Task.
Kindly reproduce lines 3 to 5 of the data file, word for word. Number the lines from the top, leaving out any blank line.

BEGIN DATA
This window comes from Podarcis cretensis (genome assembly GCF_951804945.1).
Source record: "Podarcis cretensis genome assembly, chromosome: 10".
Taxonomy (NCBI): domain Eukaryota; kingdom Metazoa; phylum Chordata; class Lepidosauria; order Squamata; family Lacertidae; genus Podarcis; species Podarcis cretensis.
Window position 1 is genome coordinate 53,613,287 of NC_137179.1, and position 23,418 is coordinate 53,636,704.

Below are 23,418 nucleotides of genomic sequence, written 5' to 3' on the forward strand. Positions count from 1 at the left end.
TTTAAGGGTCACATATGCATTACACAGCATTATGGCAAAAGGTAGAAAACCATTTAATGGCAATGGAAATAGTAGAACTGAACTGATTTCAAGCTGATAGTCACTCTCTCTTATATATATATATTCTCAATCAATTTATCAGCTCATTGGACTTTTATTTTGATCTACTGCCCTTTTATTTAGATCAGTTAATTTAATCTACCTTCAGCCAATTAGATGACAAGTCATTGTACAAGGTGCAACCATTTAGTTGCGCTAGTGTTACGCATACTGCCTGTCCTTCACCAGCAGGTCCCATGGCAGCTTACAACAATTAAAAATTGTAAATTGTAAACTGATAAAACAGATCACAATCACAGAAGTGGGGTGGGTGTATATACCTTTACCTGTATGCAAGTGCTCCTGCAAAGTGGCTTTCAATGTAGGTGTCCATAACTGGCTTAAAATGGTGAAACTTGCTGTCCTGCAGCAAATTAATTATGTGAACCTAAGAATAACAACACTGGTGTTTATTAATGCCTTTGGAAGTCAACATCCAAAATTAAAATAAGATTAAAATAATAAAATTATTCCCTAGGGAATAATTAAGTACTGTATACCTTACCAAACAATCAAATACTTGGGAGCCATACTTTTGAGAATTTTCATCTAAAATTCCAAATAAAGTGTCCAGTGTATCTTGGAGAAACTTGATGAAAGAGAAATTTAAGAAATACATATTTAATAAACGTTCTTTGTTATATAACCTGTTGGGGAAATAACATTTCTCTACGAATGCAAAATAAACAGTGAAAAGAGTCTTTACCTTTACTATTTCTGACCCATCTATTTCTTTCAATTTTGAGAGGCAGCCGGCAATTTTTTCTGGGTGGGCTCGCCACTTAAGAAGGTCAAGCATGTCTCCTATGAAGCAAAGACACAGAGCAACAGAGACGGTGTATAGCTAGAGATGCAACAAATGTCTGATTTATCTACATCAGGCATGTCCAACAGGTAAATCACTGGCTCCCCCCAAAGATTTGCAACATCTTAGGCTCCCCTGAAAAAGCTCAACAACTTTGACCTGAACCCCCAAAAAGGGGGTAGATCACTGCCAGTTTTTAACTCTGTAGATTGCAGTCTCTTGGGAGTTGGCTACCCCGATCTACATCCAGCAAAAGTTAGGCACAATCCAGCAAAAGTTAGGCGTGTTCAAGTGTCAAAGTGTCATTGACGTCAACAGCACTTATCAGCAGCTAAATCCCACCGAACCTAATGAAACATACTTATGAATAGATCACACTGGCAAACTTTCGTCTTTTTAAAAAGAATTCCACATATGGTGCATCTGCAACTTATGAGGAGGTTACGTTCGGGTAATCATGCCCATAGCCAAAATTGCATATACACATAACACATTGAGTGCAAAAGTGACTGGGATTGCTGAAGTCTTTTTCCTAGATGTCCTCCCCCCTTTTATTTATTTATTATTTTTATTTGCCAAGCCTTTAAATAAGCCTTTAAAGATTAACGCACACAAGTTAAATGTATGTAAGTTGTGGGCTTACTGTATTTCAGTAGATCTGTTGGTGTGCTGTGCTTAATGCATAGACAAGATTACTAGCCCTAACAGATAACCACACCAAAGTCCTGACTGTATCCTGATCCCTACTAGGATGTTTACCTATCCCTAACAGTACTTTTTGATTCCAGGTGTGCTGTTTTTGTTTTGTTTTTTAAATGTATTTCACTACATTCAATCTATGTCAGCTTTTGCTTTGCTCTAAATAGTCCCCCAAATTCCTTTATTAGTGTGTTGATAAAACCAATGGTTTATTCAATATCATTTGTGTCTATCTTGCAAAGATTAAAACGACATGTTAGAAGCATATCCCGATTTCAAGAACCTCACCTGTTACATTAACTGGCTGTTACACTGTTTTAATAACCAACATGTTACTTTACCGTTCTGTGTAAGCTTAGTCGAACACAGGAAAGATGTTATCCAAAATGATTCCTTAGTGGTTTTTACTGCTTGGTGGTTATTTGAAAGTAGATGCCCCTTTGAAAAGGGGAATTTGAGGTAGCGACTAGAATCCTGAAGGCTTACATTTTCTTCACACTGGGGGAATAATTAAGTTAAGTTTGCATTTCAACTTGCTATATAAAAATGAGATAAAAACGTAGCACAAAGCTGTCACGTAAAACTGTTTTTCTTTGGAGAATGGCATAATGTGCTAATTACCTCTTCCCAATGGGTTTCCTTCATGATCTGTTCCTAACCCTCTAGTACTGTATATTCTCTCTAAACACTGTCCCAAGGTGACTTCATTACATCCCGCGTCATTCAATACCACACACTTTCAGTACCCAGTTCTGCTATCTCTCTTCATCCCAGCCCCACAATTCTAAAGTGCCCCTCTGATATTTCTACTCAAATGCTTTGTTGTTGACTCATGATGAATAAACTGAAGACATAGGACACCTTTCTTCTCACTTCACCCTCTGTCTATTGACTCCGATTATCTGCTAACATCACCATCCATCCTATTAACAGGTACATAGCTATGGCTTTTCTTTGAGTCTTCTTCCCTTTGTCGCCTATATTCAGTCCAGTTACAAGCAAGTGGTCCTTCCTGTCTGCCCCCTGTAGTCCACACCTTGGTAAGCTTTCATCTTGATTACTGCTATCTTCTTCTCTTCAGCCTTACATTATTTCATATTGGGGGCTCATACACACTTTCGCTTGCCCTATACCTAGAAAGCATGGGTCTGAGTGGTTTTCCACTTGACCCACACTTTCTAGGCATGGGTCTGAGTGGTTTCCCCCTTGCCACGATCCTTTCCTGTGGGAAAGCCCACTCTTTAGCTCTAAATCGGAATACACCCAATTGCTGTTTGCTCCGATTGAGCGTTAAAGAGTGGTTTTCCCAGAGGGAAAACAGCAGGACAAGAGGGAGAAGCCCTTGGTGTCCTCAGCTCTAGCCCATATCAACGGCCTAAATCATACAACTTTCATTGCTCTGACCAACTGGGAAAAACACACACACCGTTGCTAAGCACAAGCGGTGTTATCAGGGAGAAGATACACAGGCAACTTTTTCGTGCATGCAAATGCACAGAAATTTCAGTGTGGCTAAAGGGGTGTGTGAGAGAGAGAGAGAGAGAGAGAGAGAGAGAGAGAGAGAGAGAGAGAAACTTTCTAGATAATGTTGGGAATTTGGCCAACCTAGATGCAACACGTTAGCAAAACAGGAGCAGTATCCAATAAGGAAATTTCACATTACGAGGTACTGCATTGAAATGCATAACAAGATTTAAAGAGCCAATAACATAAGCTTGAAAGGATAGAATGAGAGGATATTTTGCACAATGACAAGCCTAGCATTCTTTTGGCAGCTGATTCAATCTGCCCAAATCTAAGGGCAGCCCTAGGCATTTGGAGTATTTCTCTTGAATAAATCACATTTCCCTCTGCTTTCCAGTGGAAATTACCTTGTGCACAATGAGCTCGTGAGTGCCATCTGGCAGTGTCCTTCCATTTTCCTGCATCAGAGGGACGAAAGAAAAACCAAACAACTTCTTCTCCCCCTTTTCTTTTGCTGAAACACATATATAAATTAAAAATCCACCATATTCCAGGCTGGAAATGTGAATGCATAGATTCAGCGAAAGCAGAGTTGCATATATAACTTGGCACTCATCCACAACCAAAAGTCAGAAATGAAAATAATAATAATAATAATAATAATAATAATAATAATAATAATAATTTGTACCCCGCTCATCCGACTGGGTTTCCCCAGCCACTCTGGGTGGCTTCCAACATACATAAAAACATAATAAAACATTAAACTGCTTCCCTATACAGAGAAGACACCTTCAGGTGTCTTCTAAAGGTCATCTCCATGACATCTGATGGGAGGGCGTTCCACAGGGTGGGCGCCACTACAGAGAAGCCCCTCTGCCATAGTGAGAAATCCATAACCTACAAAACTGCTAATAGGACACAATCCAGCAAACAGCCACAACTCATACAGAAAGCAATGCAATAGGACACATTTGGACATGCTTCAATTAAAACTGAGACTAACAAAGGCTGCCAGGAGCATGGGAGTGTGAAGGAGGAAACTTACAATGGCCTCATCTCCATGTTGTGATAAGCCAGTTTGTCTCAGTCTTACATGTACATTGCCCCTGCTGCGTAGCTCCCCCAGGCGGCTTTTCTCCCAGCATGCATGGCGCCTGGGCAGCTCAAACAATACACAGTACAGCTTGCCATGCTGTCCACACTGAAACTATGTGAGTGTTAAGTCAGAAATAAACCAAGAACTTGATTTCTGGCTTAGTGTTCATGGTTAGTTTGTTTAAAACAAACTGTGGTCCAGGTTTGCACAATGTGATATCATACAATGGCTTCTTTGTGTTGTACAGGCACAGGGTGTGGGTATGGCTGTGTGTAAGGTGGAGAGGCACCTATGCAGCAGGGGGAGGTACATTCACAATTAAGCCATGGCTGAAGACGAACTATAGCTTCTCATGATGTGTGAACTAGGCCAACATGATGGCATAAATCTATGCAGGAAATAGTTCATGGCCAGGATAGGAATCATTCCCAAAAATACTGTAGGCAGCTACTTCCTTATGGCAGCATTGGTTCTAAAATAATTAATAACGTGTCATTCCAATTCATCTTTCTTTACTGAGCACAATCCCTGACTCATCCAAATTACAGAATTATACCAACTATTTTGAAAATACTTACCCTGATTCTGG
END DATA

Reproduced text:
Taxonomy (NCBI): domain Eukaryota; kingdom Metazoa; phylum Chordata; class Lepidosauria; order Squamata; family Lacertidae; genus Podarcis; species Podarcis cretensis.
Window position 1 is genome coordinate 53,613,287 of NC_137179.1, and position 23,418 is coordinate 53,636,704.

Below are 23,418 nucleotides of genomic sequence, written 5' to 3' on the forward strand. Positions count from 1 at the left end.